The September 11, 2001, attack on the World Trade Center (WTC) caused the deaths of 2,749 people. Included in the group were approximately 421 emergency responders from The Fire Department of the City of New York (FDNY), The New York City Police Department (NYPD), the Port Authority Police Department (PAPD), The Port Authority of New York and New Jersey (PANYNJ), from WTC security firms, and volunteer emergency responders who were in the WTC area of the city when the attack occurred. This report addresses the operations of these emergency responders, the technologies used during WTC operations, and the guidelines and practices that governed these operations. The objectives of this study were to 1) fully document what happened during the response by the emergency services to the attacks on the WTC, up to the time of collapse of WTC 7; (2) identify issues that need to be addressed in changes to practice, standards, and codes; (3) identify alternative practices and/or technologies that may address these issues; and (4) identify R&D needs that advance the safety of the fire service in responding to massive fires in tall buildings. The approach taken was to conduct a comprehensive search for data September 11, 2001, analyze the data, and report on the findings. Data gathering included the collection of written documents, electronic recordings, visual data (both photographs and video), and first-person accounts of what happened during WTC operations. Results from the emergency responders were faced with the greatest disaster of the last 100 years in the United States. The emergency responders had one common focus: to save as many victims of this attack as possible. During the response, emergency responders had to function under war-like conditions as they carried out their rescue and evacuation efforts. Emergency responders operated with equipment, human endurance, and emergency response practices that were stretched well beyond normal limits.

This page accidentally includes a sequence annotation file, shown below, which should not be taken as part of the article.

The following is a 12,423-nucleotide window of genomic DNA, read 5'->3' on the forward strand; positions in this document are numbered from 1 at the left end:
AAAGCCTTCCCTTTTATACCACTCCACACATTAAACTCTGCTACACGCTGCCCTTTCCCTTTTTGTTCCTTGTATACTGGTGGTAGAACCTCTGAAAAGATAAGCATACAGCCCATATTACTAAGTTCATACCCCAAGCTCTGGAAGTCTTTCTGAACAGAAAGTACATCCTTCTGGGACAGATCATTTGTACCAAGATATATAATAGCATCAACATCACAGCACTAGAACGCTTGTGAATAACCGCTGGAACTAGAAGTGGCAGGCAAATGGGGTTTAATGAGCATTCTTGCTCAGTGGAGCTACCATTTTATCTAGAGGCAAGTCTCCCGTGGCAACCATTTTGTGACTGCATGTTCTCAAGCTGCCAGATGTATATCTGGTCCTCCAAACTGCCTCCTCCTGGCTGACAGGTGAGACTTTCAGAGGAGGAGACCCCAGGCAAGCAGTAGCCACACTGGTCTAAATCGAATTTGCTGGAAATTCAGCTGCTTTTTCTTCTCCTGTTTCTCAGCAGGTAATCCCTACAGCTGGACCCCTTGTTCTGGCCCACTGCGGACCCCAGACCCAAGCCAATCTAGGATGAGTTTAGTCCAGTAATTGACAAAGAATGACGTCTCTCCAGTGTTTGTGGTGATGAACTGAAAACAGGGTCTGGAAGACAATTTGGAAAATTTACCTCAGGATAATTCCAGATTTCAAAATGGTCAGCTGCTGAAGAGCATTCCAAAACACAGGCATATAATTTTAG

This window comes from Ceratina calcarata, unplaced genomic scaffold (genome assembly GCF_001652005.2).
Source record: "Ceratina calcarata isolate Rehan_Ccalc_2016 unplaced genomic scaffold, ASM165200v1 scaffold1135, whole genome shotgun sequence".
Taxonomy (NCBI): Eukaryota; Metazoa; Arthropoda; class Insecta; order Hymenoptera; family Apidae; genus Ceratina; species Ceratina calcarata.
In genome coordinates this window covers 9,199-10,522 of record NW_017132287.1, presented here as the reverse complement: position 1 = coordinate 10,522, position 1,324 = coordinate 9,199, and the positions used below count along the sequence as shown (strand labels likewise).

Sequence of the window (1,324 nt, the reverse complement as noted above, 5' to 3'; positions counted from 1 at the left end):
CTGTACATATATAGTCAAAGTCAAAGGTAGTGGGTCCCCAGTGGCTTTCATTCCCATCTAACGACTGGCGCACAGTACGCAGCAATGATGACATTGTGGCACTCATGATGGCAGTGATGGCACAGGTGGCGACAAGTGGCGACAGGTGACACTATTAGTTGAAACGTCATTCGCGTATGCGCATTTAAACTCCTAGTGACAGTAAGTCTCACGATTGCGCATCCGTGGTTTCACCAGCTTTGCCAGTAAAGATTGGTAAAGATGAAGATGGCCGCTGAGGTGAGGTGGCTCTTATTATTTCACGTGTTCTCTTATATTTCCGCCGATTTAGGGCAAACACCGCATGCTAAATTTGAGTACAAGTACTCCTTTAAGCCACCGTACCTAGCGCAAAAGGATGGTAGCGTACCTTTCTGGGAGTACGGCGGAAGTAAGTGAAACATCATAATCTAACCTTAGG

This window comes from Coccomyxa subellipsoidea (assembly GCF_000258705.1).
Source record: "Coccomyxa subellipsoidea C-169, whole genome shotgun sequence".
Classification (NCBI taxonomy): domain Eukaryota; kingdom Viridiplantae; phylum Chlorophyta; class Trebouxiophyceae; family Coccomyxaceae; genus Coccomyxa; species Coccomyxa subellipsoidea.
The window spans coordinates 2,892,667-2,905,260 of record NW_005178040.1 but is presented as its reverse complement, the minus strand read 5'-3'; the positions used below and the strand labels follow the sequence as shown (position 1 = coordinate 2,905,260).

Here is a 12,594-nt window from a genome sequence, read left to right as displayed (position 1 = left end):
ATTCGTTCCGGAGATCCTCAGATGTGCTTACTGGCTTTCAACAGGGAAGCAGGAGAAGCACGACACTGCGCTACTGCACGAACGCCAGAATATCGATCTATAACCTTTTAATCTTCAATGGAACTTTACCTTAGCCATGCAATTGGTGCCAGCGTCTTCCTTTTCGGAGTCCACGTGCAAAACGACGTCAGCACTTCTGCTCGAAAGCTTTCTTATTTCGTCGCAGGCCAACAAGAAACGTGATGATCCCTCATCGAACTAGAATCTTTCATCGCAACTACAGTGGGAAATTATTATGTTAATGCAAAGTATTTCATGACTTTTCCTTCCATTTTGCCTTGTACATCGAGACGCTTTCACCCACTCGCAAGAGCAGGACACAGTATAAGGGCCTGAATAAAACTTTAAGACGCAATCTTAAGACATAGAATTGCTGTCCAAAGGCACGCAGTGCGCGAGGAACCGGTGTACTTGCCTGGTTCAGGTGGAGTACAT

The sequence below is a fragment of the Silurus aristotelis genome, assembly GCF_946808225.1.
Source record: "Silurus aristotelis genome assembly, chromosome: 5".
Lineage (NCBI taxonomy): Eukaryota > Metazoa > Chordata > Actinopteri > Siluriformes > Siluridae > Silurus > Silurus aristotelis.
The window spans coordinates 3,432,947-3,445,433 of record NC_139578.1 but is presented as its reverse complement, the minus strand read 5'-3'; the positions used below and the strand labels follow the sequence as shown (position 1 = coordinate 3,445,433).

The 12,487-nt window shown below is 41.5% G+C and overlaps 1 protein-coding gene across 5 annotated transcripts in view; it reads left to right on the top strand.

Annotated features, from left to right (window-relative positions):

Citation: NIST NCSTAR - 1-8
Pub Type: NIST Pubs
World Trade Center, high rise buildings, building collapse, disasters, fire safety, fire investigations, emergency responders, medical services, emergencies, evacuation, fire fighters, fire fighting, rescue, communication networks, planning